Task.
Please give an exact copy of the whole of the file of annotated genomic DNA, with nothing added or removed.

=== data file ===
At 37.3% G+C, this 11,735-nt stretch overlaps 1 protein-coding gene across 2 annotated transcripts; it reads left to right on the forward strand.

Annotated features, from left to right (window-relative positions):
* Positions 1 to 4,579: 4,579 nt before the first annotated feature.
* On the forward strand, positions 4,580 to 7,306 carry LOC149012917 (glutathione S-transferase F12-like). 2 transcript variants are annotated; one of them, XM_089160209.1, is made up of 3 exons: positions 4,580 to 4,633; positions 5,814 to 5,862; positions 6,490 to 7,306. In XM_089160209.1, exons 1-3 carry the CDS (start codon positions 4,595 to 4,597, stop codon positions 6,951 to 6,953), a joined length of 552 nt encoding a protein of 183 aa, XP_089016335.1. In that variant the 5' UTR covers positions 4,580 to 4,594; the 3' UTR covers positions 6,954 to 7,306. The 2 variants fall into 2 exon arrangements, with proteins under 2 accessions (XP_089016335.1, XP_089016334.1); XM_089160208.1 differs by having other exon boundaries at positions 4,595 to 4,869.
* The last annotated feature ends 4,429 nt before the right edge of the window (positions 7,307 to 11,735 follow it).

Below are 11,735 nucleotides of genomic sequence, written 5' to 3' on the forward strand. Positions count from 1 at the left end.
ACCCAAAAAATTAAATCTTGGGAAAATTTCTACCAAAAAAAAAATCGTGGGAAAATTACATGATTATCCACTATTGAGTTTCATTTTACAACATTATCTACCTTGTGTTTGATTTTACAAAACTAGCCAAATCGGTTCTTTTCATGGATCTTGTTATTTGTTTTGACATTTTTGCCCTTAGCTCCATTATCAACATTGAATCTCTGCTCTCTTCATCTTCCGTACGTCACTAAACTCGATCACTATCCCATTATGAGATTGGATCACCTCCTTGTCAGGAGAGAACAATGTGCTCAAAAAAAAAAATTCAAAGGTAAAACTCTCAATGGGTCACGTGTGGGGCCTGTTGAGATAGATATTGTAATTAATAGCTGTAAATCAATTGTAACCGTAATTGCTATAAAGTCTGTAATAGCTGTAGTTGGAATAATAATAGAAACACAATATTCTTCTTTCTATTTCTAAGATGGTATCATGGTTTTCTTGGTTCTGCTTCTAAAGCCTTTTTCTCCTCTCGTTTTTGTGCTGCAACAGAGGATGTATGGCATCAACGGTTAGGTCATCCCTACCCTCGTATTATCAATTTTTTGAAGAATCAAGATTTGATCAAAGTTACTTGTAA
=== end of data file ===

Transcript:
At 37.3% G+C, this 11,735-nt stretch overlaps 1 protein-coding gene across 2 annotated transcripts; it reads left to right on the forward strand.

Annotated features, from left to right (window-relative positions):
* Positions 1 to 4,579: 4,579 nt before the first annotated feature.
* On the forward strand, positions 4,580 to 7,306 carry LOC149012917 (glutathione S-transferase F12-like). 2 transcript variants are annotated; one of them, XM_089160209.1, is made up of 3 exons: positions 4,580 to 4,633; positions 5,814 to 5,862; positions 6,490 to 7,306. In XM_089160209.1, exons 1-3 carry the CDS (start codon positions 4,595 to 4,597, stop codon positions 6,951 to 6,953), a joined length of 552 nt encoding a protein of 183 aa, XP_089016335.1. In that variant the 5' UTR covers positions 4,580 to 4,594; the 3' UTR covers positions 6,954 to 7,306. The 2 variants fall into 2 exon arrangements, with proteins under 2 accessions (XP_089016335.1, XP_089016334.1); XM_089160208.1 differs by having other exon boundaries at positions 4,595 to 4,869.
* The last annotated feature ends 4,429 nt before the right edge of the window (positions 7,307 to 11,735 follow it).

Below are 11,735 nucleotides of genomic sequence, written 5' to 3' on the forward strand. Positions count from 1 at the left end.
ACCCAAAAAATTAAATCTTGGGAAAATTTCTACCAAAAAAAAAATCGTGGGAAAATTACATGATTATCCACTATTGAGTTTCATTTTACAACATTATCTACCTTGTGTTTGATTTTACAAAACTAGCCAAATCGGTTCTTTTCATGGATCTTGTTATTTGTTTTGACATTTTTGCCCTTAGCTCCATTATCAACATTGAATCTCTGCTCTCTTCATCTTCCGTACGTCACTAAACTCGATCACTATCCCATTATGAGATTGGATCACCTCCTTGTCAGGAGAGAACAATGTGCTCAAAAAAAAAAATTCAAAGGTAAAACTCTCAATGGGTCACGTGTGGGGCCTGTTGAGATAGATATTGTAATTAATAGCTGTAAATCAATTGTAACCGTAATTGCTATAAAGTCTGTAATAGCTGTAGTTGGAATAATAATAGAAACACAATATTCTTCTTTCTATTTCTAAGATGGTATCATGGTTTTCTTGGTTCTGCTTCTAAAGCCTTTTTCTCCTCTCGTTTTTGTGCTGCAACAGAGGATGTATGGCATCAACGGTTAGGTCATCCCTACCCTCGTATTATCAATTTTTTGAAGAATCAAGATTTGATCAAAGTTACTTGTAA